Kicking Moto While It's Down

The knives were out during Ericsson AB (Nasdaq: ERIC)'s fourth-quarter call with analysts and the media today, when CEO Carl-Henric Svanberg casually mentioned that Motorola Inc. (NYSE: MOT) was "on its way out" of the mobile infrastructure business. (See Ericsson Soars on Strong Q4, Outlook and Ericsson: Mobile Sector Is Resilient.)

With razor-sharp rhetoric, Svanberg cut some of his competitors down to size:

    Look at today's world: Nortel Networks Ltd. has disappeared, Motorola is on its way out, Siemens didn’t make it, Lucent didn’t make it. Ericsson is the one that stayed strong.

Or, put another way: "Mine's bigger than yours!"

His comment about Motorola takes competitor bashing to a whole new level. But are his comments justified, or is the grinning Swede consigning Moto's mobile infrastructure business to an early grave?

To put the remark in context, Svanberg was defending Ericsson's decision to cut 5,000 jobs when the company's fourth-quarter results were so good. He was summing up how the mobile vendor landscape has changed with the rise of strong Chinese players -- Huawei Technologies Co. Ltd. -- and consolidation, and explaining how now more than ever Ericsson needed to strengthen its leadership position. (See Huawei Predicts 29% Growth in 2009 and Huawei, ZTE Predict 2009 Growth.)

Heavy Reading senior analyst Patrick Donegan doesn't think Svanberg's comment was too wide of the mark.

“Nortel hasn’t exactly disappeared, but other than that it’s hard to find fault with the statement," he says. "The cellular infrastructure market has been on a path to consolidation to three or four big vendors for some time now.” (See Nortel Files for Bankruptcy Protection.)

Motorola would probably argue that such reports of its mobile infrastructure death are premature, if it commented at all: A company spokeswoman said Motorola doesn't comment on such issues.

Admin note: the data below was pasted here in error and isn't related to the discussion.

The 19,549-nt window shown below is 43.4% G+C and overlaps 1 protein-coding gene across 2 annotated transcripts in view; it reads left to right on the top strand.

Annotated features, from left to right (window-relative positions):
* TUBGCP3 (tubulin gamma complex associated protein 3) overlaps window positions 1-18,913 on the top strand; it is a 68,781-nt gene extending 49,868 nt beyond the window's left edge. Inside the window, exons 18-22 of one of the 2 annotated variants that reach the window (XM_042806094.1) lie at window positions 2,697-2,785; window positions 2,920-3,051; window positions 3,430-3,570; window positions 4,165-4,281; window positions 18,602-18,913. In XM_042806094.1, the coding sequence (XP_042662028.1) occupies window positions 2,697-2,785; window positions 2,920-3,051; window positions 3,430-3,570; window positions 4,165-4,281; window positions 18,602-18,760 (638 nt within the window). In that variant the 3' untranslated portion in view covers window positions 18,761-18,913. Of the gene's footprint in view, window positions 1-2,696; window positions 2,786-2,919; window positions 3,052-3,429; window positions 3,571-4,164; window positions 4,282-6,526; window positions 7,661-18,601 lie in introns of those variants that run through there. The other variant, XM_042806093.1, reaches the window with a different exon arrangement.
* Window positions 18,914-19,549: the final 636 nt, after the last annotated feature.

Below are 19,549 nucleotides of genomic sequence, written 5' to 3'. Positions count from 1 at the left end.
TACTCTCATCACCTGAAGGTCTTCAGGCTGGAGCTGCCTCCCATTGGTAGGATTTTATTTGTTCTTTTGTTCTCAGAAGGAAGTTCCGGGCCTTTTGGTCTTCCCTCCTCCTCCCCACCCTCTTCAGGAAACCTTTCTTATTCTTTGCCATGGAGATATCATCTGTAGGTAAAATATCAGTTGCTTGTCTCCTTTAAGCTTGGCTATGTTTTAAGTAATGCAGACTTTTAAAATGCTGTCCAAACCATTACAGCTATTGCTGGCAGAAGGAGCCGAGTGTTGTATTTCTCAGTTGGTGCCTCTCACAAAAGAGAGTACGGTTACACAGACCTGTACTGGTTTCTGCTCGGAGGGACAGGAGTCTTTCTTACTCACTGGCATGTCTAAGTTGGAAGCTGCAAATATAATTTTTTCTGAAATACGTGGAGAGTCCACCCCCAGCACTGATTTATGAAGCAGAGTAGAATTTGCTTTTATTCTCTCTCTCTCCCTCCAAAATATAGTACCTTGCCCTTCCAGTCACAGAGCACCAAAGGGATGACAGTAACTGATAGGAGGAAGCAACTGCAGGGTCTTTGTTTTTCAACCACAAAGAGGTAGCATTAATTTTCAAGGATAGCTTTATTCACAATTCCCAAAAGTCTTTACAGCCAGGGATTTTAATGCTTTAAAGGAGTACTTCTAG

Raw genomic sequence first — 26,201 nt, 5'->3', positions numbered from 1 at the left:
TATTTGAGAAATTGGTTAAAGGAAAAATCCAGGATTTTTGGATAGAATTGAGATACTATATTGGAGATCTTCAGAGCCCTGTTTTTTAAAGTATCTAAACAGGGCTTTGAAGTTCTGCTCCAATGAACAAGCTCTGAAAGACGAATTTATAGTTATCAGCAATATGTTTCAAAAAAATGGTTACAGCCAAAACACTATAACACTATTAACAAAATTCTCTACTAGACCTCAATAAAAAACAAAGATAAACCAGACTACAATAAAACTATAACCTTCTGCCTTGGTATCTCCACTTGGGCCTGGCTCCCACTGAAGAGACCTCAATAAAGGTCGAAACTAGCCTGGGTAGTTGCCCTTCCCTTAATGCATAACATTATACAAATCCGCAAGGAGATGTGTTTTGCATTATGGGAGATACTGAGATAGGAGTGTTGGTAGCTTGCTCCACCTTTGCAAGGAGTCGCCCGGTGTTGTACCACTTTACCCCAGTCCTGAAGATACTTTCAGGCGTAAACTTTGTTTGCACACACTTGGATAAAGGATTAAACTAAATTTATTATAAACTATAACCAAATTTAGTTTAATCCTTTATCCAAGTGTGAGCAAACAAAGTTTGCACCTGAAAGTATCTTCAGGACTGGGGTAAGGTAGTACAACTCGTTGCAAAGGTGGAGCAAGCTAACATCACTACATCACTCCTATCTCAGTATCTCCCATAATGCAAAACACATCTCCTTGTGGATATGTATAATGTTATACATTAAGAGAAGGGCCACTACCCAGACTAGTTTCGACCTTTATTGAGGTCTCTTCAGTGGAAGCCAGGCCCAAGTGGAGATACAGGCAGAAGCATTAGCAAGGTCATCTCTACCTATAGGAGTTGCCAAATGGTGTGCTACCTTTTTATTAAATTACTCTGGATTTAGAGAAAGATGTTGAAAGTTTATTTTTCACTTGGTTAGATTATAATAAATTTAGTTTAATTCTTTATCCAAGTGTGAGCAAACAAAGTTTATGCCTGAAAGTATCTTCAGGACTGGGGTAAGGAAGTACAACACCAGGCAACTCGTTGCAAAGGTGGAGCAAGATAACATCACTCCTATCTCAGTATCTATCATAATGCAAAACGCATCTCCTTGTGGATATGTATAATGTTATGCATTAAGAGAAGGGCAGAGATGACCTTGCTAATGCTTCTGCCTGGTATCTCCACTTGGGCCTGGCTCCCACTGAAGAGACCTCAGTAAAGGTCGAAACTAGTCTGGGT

While the vendor struggles to reverse the fortunes of its ailing mobile handset business, Motorola's mobile infrastructure business is certainly alive. (See Moto Will Lay Off 4,000 More, Moto Speeds Up Layoffs, Moto Freezes Benefits, Salaries, Motorola Delays Devices Unit Spinoff, and Handsets Hinder as Moto Posts Small Profit .)

Motorola's legacy infrastructure business comprises GSM, CDMA, and iDEN, and the company has put its weight into developing so-called 4G mobile broadband technologies WiMax and Long-Term Evolution (LTE).

Motorola doesn't break out mobile infrastructure revenues in its financial reports, so it's difficult to say exactly how the business is doing. Revenues from wireless infrastructure for mobile operators are grouped with the company's sales in IPTV systems, set-top boxes, and home gateways, all of which are housed in the Home and Networks Mobility unit.

In its preliminary fourth quarter results statement, Motorola said the Home and Networks Mobility business continued to perform "very well in a challenging environment."

Previously, Motorola noted in its 10-Q report to the Securities and Exchange Commission (SEC) for the third quarter of 2008 that the 1 percent drop in Home and Networks Mobility revenues to $2.4 billion, compared with the previous year, "reflects lower net sales of wireless networks, partially offset by higher net sales of digital entertainment devices..."

In that same quarter, Ericsson's Networks division reported revenues of 33 billion Swedish Kronor ($3.9 billion), Nokia Networks generated €3.5 billion ($4.5 billion) in total revenues (it doesn't break down its sales), and Alcatel-Lucent (NYSE: ALU) reported wireless infrastructure sales of €1 billion ($1.3 billion).

In 4G, Motorola has made a good start in mobile WiMax and is contesting the top spot. And for LTE, the vendor is basing its eNodeB product on the same hardware platform as its mobile WiMax base station, according to the new Heavy Reading report, "LTE Base Stations & the Evolved Radio Access Network," which analyzes equipment vendors' LTE product portfolios. (See Operators Face LTE Deployment Dilemma.)

Motorola's existing mobile infrastructure business, then, appears to be in decline, though it's still pushing ahead with efforts to be one of the players in the emerging 4G networks sector.

But on its way out? It's certainly loitering dangerously close to the mobile infrastructure exit door, where, it would seem, Svanberg is ready to slam it shut and leave Motorola out in the cold.

— Michelle Donegan, European Editor, Unstrung

lrmobile_jepovic 12/5/2012 | 4:13:34 PM
re: Kicking Moto While It's Down It doesn't occur to you that Ericsson might know something we don't? Perhaps Moto has stayed out of tenders recently, or perhaps a common customer gossiped.
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